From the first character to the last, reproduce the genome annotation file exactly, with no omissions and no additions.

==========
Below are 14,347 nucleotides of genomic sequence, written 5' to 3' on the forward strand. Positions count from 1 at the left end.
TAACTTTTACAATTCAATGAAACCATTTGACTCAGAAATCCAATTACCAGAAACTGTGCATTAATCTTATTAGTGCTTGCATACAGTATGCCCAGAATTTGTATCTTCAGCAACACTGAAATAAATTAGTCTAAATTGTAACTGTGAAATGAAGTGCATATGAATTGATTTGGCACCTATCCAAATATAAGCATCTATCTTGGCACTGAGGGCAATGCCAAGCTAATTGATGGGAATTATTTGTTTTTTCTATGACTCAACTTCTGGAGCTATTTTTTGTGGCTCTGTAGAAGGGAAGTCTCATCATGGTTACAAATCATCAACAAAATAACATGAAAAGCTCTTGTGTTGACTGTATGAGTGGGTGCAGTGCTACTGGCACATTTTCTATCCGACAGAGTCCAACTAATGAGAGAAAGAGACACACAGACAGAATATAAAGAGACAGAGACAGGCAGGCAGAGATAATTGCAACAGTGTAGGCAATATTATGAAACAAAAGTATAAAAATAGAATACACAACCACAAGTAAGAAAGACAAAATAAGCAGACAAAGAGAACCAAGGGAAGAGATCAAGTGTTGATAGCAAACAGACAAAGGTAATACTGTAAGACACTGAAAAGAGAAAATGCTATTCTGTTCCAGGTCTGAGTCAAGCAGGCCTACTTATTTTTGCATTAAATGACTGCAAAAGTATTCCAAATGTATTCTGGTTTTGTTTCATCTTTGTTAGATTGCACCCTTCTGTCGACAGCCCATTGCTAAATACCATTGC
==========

Below are 14,347 nucleotides of genomic sequence, written 5' to 3' on the forward strand. Positions count from 1 at the left end.
TAACTTTTACAATTCAATGAAACCATTTGACTCAGAAATCCAATTACCAGAAACTGTGCATTAATCTTATTAGTGCTTGCATACAGTATGCCCAGAATTTGTATCTTCAGCAACACTGAAATAAATTAGTCTAAATTGTAACTGTGAAATGAAGTGCATATGAATTGATTTGGCACCTATCCAAATATAAGCATCTATCTTGGCACTGAGGGCAATGCCAAGCTAATTGATGGGAATTATTTGTTTTTTCTATGACTCAACTTCTGGAGCTATTTTTTGTGGCTCTGTAGAAGGGAAGTCTCATCATGGTTACAAATCATCAACAAAATAACATGAAAAGCTCTTGTGTTGACTGTATGAGTGGGTGCAGTGCTACTGGCACATTTTCTATCCGACAGAGTCCAACTAATGAGAGAAAGAGACACACAGACAGAATATAAAGAGACAGAGACAGGCAGGCAGAGATAATTGCAACAGTGTAGGCAATATTATGAAACAAAAGTATAAAAATAGAATACACAACCACAAGTAAGAAAGACAAAATAAGCAGACAAAGAGAACCAAGGGAAGAGATCAAGTGTTGATAGCAAACAGACAAAGGTAATACTGTAAGACACTGAAAAGAGAAAATGCTATTCTGTTCCAGGTCTGAGTCAAGCAGGCCTACTTATTTTTGCATTAAATGACTGCAAAAGTATTCCAAATGTATTCTGGTTTTGTTTCATCTTTGTTAGATTGCACCCTTCTGTCGACAGCCCATTGCTAAATACCATTGC